When we buy a commercial product what we first note is its function and its appearence as, for example, the precious look of a noble metal, the engine of an automobile, the rope of a bridge, the wire of an electrical cable, the heat absorbing panes of a modern building, or the decorative ceramic and metallic parts of a modern bathroom. However, the usefulness of these items for their purpose and their life cycle will be determined by the properties of the material from which they were manufactured. Without any doubt we trust in the strength of the rope that suspends a large bridge, in the impact resistance of a ceramic hot plate in our kitchen or in the reliability of the little metallic buckets which provide the thrust of the turbine engine of an airplane at temperatures above 1000 °C. The properties of advanced materials are not so much affected by their overall chemical composition but rather by the specific arrangement of their constituents which we usually can not discriminate with our bare eye. The arrangement of the constituents of a material, i.e. the spatial distribution of elements, phases, orientations, and defects are subsumed under the term microstructure.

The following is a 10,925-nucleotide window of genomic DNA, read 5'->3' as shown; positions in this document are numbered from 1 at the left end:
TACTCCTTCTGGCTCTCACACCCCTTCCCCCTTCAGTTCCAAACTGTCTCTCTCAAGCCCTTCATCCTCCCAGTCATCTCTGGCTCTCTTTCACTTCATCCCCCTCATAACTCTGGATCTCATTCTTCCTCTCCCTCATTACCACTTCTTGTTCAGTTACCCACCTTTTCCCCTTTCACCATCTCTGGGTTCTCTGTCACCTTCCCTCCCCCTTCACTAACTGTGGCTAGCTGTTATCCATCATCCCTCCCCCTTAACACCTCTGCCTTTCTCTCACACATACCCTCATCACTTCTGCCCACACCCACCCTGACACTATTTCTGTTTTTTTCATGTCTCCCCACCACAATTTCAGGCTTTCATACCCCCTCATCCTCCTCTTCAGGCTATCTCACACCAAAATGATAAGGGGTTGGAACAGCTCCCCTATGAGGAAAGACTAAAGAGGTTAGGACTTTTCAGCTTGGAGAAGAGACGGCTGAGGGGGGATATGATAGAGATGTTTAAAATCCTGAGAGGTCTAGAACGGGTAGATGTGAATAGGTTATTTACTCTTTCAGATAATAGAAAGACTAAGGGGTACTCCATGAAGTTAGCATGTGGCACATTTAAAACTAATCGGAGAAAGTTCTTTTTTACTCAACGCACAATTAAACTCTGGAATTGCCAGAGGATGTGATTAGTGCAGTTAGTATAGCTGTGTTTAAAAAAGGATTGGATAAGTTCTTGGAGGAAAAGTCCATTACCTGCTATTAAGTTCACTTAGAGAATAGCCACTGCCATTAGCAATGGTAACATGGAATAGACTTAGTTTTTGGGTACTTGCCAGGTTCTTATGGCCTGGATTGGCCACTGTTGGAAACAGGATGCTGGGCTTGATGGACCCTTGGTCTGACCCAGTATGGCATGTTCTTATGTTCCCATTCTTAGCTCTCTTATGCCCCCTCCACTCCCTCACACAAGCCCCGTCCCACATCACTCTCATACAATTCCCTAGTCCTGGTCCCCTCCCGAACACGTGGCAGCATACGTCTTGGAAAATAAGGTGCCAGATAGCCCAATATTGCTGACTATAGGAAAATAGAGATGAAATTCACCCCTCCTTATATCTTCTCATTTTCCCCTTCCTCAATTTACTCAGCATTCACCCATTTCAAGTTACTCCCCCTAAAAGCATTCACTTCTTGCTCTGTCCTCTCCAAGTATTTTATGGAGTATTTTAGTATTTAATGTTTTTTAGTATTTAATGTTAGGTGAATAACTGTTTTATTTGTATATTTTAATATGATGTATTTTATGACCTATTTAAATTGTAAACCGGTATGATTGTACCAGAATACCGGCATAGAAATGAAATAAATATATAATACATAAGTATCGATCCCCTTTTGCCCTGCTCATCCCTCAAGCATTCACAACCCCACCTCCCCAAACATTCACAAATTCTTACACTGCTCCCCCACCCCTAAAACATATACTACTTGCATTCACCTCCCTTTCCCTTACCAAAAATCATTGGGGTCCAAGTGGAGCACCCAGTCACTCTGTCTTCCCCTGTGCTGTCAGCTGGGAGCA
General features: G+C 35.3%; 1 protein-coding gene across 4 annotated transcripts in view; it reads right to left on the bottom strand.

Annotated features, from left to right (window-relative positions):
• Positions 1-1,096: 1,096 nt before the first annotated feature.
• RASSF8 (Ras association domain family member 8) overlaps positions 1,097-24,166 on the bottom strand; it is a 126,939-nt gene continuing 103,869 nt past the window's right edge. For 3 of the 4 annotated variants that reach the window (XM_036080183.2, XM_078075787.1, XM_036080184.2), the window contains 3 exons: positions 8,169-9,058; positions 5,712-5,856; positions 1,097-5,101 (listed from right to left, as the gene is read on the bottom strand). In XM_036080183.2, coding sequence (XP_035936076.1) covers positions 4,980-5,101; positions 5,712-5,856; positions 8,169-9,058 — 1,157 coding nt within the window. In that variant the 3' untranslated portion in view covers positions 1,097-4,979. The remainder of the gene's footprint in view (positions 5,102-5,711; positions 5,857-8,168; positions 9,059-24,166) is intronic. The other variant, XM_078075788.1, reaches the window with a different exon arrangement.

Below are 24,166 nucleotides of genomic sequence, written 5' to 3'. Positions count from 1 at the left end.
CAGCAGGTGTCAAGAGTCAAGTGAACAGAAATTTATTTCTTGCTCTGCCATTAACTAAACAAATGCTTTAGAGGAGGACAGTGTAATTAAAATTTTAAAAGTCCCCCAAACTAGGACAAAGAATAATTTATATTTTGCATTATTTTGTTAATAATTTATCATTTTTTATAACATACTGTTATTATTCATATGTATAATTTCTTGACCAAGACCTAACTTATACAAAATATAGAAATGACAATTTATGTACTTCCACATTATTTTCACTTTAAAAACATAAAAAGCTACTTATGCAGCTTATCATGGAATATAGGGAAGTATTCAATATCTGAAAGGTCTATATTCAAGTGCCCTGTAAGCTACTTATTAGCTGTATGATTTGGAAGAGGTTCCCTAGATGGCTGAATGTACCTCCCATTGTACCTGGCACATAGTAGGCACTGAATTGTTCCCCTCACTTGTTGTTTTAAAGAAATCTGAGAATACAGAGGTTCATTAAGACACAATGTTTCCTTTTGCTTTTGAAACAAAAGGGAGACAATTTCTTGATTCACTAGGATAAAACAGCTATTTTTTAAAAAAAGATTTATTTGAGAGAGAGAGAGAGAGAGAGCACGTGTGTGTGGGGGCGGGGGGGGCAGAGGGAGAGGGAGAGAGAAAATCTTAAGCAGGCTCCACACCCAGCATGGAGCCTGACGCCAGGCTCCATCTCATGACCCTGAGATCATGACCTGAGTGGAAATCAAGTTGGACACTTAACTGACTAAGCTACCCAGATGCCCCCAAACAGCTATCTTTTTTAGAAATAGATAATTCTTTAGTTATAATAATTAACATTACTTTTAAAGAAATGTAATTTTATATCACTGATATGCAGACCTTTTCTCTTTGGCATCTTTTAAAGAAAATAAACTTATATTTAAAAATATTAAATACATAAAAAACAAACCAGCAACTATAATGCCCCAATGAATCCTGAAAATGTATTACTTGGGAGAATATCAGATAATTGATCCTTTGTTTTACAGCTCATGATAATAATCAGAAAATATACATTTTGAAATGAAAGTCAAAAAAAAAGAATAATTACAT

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Professor Dr. Günter Gottstein
- Springer Berlin Heidelberg
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